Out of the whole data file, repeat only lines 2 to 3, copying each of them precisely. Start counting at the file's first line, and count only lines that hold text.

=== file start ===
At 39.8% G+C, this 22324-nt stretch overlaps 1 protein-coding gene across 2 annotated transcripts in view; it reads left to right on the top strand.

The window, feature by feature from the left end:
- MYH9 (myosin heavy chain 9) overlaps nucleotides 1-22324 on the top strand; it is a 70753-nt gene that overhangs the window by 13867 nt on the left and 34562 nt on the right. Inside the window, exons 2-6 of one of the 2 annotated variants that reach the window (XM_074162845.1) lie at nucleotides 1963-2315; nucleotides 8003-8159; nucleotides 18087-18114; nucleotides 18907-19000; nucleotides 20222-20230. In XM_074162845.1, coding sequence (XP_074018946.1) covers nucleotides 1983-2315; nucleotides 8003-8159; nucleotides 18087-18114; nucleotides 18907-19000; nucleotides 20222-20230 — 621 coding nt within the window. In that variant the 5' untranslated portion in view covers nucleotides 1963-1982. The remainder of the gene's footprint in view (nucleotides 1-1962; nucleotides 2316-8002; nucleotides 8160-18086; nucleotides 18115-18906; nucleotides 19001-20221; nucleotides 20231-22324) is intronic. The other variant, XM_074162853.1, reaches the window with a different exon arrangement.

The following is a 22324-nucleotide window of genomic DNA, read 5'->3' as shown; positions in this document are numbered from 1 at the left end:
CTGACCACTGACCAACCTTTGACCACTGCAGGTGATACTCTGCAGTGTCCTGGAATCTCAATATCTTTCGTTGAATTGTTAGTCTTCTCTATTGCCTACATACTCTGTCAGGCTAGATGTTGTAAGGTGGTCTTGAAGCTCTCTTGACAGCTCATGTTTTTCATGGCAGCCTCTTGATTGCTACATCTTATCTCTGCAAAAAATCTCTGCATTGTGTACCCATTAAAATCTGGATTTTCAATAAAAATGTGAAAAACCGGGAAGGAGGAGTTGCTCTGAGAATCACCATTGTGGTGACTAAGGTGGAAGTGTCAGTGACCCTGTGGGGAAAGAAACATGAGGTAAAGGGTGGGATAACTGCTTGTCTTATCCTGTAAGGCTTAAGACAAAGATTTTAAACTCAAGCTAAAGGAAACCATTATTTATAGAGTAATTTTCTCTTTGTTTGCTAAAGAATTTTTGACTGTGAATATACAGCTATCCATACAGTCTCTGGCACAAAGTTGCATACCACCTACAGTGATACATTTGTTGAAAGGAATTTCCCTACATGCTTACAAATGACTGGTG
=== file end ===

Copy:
The window, feature by feature from the left end:
- MYH9 (myosin heavy chain 9) overlaps nucleotides 1-22324 on the top strand; it is a 70753-nt gene that overhangs the window by 13867 nt on the left and 34562 nt on the right. Inside the window, exons 2-6 of one of the 2 annotated variants that reach the window (XM_074162845.1) lie at nucleotides 1963-2315; nucleotides 8003-8159; nucleotides 18087-18114; nucleotides 18907-19000; nucleotides 20222-20230. In XM_074162845.1, coding sequence (XP_074018946.1) covers nucleotides 1983-2315; nucleotides 8003-8159; nucleotides 18087-18114; nucleotides 18907-19000; nucleotides 20222-20230 — 621 coding nt within the window. In that variant the 5' untranslated portion in view covers nucleotides 1963-1982. The remainder of the gene's footprint in view (nucleotides 1-1962; nucleotides 2316-8002; nucleotides 8160-18086; nucleotides 18115-18906; nucleotides 19001-20221; nucleotides 20231-22324) is intronic. The other variant, XM_074162853.1, reaches the window with a different exon arrangement.